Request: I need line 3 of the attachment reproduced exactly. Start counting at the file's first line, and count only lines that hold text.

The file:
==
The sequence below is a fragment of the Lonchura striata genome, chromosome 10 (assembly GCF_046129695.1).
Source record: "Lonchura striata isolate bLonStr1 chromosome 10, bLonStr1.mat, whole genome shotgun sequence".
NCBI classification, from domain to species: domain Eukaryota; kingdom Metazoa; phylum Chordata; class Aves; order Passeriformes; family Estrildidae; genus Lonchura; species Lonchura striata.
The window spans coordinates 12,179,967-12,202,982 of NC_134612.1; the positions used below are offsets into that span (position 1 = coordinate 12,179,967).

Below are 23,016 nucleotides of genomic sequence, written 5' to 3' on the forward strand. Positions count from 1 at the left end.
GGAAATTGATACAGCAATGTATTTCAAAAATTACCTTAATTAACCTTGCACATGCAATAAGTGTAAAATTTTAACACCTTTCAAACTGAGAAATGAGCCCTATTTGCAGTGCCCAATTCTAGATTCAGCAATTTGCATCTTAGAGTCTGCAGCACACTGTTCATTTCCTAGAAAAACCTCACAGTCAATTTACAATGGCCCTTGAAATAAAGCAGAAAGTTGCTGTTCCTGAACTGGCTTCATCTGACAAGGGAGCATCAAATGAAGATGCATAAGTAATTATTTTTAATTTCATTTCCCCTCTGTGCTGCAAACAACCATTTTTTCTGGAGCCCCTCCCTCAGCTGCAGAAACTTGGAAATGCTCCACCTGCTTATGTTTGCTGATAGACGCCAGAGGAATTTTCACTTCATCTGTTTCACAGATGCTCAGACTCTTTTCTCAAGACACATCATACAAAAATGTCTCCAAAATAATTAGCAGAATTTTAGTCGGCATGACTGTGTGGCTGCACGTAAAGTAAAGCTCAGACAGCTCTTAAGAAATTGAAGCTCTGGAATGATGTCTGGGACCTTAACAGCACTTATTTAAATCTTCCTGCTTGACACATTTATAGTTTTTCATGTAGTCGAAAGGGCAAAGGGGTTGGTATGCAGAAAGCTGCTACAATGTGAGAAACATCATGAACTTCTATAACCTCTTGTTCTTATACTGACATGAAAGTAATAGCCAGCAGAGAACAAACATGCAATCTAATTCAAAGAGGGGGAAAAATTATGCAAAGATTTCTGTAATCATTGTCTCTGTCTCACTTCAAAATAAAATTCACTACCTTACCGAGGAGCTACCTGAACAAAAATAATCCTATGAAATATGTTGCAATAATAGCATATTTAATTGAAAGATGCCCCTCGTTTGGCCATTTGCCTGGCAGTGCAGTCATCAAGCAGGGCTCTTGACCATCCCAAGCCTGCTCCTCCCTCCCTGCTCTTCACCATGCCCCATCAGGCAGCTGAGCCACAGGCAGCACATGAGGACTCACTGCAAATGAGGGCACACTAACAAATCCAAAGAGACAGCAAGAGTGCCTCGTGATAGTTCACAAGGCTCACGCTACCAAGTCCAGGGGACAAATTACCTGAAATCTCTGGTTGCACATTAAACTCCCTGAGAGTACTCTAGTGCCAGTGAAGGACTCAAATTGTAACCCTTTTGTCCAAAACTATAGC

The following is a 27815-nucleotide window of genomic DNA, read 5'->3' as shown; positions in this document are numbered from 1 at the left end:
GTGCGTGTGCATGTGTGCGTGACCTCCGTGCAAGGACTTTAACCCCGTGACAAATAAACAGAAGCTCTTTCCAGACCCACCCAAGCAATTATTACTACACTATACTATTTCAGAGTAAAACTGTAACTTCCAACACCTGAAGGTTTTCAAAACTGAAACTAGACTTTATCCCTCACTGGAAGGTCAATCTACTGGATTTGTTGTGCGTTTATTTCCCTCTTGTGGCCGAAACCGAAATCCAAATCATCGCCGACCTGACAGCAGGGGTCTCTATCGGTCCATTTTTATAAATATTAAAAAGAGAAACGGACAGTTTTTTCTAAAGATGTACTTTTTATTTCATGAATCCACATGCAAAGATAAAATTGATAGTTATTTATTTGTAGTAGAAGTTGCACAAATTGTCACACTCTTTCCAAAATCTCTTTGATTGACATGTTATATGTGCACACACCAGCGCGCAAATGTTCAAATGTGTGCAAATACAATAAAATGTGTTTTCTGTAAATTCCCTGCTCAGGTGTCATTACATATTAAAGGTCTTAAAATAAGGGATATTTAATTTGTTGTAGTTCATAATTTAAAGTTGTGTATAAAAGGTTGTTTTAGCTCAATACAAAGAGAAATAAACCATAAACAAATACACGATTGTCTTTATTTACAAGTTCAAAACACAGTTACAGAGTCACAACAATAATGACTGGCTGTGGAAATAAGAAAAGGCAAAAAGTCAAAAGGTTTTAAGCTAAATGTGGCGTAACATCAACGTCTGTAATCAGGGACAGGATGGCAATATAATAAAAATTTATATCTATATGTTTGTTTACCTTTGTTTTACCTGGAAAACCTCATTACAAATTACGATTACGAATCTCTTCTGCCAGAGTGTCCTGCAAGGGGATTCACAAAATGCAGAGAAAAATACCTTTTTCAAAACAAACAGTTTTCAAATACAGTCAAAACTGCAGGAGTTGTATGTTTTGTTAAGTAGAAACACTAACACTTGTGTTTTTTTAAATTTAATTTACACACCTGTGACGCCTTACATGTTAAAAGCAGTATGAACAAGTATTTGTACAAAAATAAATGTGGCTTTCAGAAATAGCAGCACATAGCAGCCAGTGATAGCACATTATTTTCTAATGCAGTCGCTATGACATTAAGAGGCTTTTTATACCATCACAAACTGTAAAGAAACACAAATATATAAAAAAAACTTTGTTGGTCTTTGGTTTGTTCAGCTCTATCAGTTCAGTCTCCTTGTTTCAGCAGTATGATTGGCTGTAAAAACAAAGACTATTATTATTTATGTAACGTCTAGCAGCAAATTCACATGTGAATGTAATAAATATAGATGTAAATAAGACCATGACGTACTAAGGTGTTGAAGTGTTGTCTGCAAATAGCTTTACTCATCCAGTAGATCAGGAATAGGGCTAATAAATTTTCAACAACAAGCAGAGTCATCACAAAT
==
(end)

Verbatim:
NCBI classification, from domain to species: domain Eukaryota; kingdom Metazoa; phylum Chordata; class Aves; order Passeriformes; family Estrildidae; genus Lonchura; species Lonchura striata.